Eventually, Ashley has an unbelievably lucky chance encounter with Stig Anderson, the group's manager, in the foyer of ABBA's hotel, who agrees to arrange an interview, and gives him tickets to that evening's concert. But Ashley sleeps in and misses the appointed interview time. Just as Ashley has given up hope (by this time, he doesn't even care that his press card—which has been constantly forwarded by Australia Post—has finally arrived), a miracle occurs: he steps into an elevator and finds himself face-to-face with ABBA. They agree to give him an interview there and then, and he leaves Melbourne just in time to meet the deadline for the radio show to go out on-air. He puts together the final edit in the back of a taxi on the way back from the airport, as ABBA depart Australia for Europe. With only minutes to go, Ashley makes it back to the radio station where, having set the tape up on the studio's playback machine, he relaxes at his control desk to listen as the interview is broadcast.

    Cast
    Featured songs
    • "Tiger"
    • "S.O.S."
    • "Money, Money, Money"
    • "He Is Your Brother"
    • "Intermezzo No. 1"
    • "Waterloo"
    • "Mamma Mia"
    • "Rock Me"
    • "I've Been Waiting for You"
    • "The Name of the Game"
    • "Why Did It Have to Be Me?"
    • "When I Kissed the Teacher"
    • "Get on the Carousel"
    • "I'm a Marionette"
    • "Fernando"
    • "Dancing Queen"
    • "So Long"
    • "Eagle"
    • "Thank You for the Music"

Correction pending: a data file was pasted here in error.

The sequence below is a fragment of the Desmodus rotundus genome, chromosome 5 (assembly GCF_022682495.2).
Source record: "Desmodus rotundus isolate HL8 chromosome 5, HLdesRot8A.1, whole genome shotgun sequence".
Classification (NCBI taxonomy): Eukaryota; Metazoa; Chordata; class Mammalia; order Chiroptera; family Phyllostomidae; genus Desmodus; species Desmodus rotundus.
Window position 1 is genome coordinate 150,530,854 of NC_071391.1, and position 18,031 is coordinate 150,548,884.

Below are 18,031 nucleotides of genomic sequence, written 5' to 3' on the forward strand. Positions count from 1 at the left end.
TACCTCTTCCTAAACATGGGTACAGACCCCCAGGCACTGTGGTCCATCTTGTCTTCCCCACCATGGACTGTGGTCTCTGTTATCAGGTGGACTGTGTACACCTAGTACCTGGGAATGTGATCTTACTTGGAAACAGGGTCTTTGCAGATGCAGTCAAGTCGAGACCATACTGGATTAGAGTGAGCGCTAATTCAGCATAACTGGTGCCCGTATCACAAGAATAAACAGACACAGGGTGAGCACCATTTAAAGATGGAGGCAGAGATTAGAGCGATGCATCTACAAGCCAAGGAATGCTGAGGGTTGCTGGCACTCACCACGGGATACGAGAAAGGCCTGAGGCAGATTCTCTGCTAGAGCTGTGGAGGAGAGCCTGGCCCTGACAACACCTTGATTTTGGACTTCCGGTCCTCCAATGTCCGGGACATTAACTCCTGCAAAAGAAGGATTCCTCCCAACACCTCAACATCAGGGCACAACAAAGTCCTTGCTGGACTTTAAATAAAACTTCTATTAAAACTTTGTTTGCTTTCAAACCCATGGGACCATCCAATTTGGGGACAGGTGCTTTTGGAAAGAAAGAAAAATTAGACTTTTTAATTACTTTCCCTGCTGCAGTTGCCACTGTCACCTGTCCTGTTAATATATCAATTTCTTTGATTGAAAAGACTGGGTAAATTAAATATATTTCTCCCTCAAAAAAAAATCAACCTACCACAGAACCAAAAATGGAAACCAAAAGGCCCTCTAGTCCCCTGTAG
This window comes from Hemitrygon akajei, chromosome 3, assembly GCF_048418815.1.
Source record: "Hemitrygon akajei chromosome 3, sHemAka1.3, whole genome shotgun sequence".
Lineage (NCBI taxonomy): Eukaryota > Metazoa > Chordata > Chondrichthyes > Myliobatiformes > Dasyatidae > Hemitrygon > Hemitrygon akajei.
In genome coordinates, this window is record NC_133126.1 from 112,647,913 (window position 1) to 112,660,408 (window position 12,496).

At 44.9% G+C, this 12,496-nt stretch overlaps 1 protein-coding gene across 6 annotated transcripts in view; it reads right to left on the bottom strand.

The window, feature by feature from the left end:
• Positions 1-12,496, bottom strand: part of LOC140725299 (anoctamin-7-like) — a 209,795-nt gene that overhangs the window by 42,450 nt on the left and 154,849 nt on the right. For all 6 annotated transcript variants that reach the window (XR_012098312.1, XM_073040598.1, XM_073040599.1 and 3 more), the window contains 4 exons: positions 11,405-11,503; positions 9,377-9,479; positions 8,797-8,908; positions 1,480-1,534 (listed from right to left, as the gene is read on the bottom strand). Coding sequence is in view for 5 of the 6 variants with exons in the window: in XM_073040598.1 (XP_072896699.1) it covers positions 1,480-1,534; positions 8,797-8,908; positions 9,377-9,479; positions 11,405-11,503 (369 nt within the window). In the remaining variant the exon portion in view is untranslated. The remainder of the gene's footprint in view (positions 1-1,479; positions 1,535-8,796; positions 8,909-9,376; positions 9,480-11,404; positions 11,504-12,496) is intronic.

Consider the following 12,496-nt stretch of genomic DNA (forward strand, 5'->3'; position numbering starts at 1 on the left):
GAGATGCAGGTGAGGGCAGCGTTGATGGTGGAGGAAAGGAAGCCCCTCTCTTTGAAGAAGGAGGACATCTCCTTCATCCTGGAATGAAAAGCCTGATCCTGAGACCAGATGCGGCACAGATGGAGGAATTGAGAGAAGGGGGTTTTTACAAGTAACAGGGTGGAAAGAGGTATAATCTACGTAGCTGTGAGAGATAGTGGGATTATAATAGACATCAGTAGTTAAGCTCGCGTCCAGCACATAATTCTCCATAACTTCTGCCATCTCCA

• The introductory bars of "Hole in Your Soul" are heard to accompany the opening credits, but the song itself does not feature anywhere in the film.
    • A brief snatch of "Knowing Me, Knowing You" as well as "Dum Dum Diddle" is also heard while Ashley is stuck in a traffic jam; they are presumably coming from the radio of another car.
    • "Ring Ring" is not performed by ABBA themselves in the film, but is sung by the members of a girls' ballet class Ashley speaks to for the interview while they are practicing their routines (ABBA's version can be heard in the background, which the children are singing along to).
    • Other tracks heard in the film are "Johan på Snippen" (Johan Snippen) and "Polkan går" (Polka goes), both Swedish traditional songs being played by Benny Andersson on piano accordion, and "Stoned" (instrumental).
    • The country and western track that is heard playing when we see Ashley in the radio studio at the start of the film is an early 1970s Björn & Benny song, "Please Change Your Mind", performed by Nashville Train. This song was also recorded by this Swedish country band (several of the musicians are from ABBAs own studio band) and released on their 'ABBA Our Way' in 1977.
    Production

    Hallström indicated that the film's script and plot concept was "conceived on the plane on the way to Australia". Initially, 16 mm film was to be used but producers upgraded the project to 35 mm Panavision technology.[1]

    Mostly filmed in Australia some additional scenes were filmed in ABBA's native Sweden (but still set in Australia)—noticeably different from Australia are the street signs and the traffic flowing on the right-hand side.[2]

    Reception

    Margaret Geddes of Australian newspaper The Age concluded that the film was "slick, competent and even for the non-convert entertaining."[3]

    Release

    ABBA: The Movie was first released in December 1977. The film was also presented in several Eastern Bloc nations, including the Soviet Union where it was screened at two movie houses in Moscow.[4]

    Home media

    To date four releases of the film have been made: a single-disc DVD, a two-disc, special-edition DVD, a single-disc Blu-ray, and a now-defunct single-disc HD DVD. All releases above feature a restored print with bonus material. The initial DVD, including digital restoration, was released by SBS in Australia on 2 October 2005.[5]

    2008 theatrical re-release

    A theatrical re-release of the film occurred across Europe during July and August 2008 in the UK, Ireland, The Netherlands, Norway, Germany, and Austria.